Largely fueled by a tremendous first two months of the season, McCann posted career bests in nearly offensive category. In 118 games this year, he slashed .273/.328/.460 with 26 doubles, 18 homers, 60 RBIs, 30 walks (6.3%) and 137 strikeouts (28.8%). Defensively, he was successful 31.5% of the time against would-be basestealers by stifling 17-of-54 attempts. Even more importantly, he managed the pitching staff well — especially Lucas Giolito, who blossomed with McCann as his personal backstop. McCann’s leadership and game-management skills are impossible to calculate on sites such as FanGraphs, Baseball Prospectus and Baseball-Reference. Nevertheless, as a results of his improvement, he made the 2019 All-Star Game, his first All-Star appearance.
Obviously, McCann did many things well offensively this year. His spray chart indicates that he hit the ball well to all fields (34.3% pull, 35.3% straight and 30.4% opposite field). Against fastballs, McCann slashed .258/.351/.452 and fared even better against off-speed pitches (split, fork, change), to the tune of .304/.353/.522. His Achilles heel was facing the breaking pitch (curve, slider, knuckler), as he slashed just .239/.308/.439. McCann was especially effective against southpaws, as he slashed .295/.372/.492 against their offerings, but he was no slouch against righties (.265/.311/.448).
There are some red flags offensively, though: After the All-Star break, McCann slashed just .226/.281/.413 as opposed to his pre-break numbers of .316/.371/.502. Also, his walk rate (6.3%) was well below the league average of 8.3%, while his strikeout rate (28.8%) was much higher than the league average of 21.7%. His 4.6 K:BB rate is similar to his career numbers, and is obviously far from ideal.
As mentioned earlier, McCann’s leadership and game-calling skills proved a pleasant surprise for White Sox fans. However, defensive metrics weren’t quite so kind to him. Among 127 catchers on Baseball Prospectus, McCann ranked 118th in pitch framing, 121st in FRAA (fielding runs above average) and 100th in blocking runs. Because Baseball Prospectus looks at the above catching categories far more closely than FanGraphs and Baseball-Reference, they factor McCann’s WARP as just 1.0 — far lower than his 2.3 fWAR and 3.8 bWAR. Considering that McCann’s relatively low WARP represents his true production, and that each WAR is worth approximately $7.7 million on the free agent market per FanGraphs, McCann still proved an impressive $5.2 million value when considering his 2019 salary was just $2.5 million.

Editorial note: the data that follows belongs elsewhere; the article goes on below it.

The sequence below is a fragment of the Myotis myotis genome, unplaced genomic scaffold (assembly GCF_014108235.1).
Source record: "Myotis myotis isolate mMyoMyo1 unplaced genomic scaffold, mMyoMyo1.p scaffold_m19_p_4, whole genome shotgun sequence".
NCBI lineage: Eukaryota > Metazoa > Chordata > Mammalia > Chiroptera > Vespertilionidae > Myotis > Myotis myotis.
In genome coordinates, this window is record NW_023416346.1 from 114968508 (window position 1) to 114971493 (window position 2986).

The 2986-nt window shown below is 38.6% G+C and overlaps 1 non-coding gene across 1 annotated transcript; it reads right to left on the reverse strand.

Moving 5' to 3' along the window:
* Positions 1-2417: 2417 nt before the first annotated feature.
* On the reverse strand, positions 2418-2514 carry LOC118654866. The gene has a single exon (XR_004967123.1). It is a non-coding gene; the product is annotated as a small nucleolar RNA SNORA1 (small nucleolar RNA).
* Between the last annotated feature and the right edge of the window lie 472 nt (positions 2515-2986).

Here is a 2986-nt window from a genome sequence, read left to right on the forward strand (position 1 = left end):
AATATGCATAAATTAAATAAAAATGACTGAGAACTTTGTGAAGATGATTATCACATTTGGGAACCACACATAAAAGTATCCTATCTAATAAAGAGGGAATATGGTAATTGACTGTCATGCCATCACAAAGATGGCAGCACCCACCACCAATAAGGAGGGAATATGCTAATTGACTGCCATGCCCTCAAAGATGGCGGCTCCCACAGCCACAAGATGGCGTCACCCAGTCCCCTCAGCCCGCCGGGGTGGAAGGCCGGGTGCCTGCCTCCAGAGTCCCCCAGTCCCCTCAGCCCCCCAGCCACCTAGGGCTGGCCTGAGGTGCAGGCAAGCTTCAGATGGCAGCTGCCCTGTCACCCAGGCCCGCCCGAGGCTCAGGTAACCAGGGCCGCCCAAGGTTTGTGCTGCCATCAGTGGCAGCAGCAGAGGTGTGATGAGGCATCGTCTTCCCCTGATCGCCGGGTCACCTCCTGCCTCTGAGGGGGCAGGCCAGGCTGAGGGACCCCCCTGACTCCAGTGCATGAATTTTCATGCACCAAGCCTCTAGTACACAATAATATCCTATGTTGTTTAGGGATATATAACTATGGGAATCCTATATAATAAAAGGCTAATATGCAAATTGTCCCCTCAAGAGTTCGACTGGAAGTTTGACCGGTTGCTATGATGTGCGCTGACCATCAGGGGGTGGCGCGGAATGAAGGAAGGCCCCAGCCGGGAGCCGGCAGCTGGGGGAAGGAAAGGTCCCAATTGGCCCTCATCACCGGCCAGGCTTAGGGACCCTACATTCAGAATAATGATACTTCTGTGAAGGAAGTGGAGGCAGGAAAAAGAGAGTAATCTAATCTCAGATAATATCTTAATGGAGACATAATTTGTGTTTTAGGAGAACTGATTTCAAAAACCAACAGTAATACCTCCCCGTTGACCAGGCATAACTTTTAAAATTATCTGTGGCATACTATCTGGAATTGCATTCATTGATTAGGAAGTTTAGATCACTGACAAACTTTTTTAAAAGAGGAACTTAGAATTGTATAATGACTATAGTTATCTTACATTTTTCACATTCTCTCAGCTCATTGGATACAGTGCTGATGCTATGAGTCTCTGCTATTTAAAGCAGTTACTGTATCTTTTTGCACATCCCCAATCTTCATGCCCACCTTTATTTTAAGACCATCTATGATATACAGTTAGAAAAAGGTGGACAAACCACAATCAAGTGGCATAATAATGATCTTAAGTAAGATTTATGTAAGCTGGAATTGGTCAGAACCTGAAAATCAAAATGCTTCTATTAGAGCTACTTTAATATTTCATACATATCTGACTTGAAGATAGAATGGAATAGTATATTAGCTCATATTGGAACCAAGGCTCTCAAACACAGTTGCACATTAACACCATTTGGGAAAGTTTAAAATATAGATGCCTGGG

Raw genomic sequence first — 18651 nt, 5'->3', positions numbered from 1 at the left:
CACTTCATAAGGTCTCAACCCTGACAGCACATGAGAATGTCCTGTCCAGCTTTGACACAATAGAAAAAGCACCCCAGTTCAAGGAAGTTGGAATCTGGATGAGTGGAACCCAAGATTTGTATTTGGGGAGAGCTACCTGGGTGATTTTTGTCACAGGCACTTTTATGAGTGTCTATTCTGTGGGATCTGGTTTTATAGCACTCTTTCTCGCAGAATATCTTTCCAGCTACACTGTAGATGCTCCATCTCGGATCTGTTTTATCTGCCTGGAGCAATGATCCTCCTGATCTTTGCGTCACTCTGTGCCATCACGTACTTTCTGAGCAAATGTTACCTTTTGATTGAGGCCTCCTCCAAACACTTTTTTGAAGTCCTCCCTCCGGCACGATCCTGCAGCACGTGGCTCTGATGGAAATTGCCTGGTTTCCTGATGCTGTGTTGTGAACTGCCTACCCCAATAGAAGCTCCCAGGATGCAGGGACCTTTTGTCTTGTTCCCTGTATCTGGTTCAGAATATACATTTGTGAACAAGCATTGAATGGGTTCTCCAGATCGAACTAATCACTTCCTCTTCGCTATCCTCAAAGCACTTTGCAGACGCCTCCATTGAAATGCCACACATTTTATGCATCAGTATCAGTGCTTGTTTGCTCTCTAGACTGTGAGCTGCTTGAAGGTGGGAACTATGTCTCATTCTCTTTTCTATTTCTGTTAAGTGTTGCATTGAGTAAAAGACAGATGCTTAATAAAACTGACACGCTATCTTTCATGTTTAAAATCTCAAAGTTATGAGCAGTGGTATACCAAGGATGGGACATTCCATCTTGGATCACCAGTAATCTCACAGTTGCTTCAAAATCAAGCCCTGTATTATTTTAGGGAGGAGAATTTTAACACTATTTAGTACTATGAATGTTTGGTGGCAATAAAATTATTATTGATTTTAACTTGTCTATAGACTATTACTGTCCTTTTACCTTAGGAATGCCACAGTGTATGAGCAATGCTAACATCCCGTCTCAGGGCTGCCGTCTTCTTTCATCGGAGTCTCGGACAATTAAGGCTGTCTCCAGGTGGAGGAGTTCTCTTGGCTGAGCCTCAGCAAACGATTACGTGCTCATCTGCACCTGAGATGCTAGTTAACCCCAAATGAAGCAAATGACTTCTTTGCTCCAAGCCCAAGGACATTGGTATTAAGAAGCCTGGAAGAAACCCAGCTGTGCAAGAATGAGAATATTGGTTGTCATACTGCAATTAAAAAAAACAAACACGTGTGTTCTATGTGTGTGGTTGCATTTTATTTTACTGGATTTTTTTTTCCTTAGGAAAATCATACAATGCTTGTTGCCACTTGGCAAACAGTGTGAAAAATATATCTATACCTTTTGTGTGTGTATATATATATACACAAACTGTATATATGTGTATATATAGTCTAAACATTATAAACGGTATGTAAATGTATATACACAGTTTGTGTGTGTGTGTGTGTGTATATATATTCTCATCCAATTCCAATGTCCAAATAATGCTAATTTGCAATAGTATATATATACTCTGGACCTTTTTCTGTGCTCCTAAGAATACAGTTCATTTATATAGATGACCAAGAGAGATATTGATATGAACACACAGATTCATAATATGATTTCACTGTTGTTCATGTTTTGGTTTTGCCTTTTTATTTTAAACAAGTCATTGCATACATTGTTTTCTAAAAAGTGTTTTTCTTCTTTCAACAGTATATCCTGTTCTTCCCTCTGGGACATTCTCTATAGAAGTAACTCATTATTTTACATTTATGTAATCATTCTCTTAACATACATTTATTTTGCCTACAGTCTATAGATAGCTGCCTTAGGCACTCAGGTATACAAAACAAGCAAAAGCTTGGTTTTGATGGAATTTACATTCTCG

What does the future have in store?
McCann is eligible for one more year of arbitration, and considering MLB Trade Rumors estimates his post-arbitration earnings to be $4.9 million, it seems a safe bet that he will indeed be tendered arbitration. How much McCann plays in 2020, however, will largely depend upon whether the White Sox decide to pursue free-agent catcher Yasmani Grandal. Even if the White Sox sign Grandal, it would still be easy to envision McCann as Giolito’s personal catcher, the right-handed member of a DH platoon with Zack Collins, and simply being the No. 2 option behind the plate. If the White Sox do not add a top-line catcher via trade or free agency, however, McCann’s definitely earned the right to be the team’s primary catcher for 2020. McCann will be a free agent after the 2020 season, unless offered an in-season extension.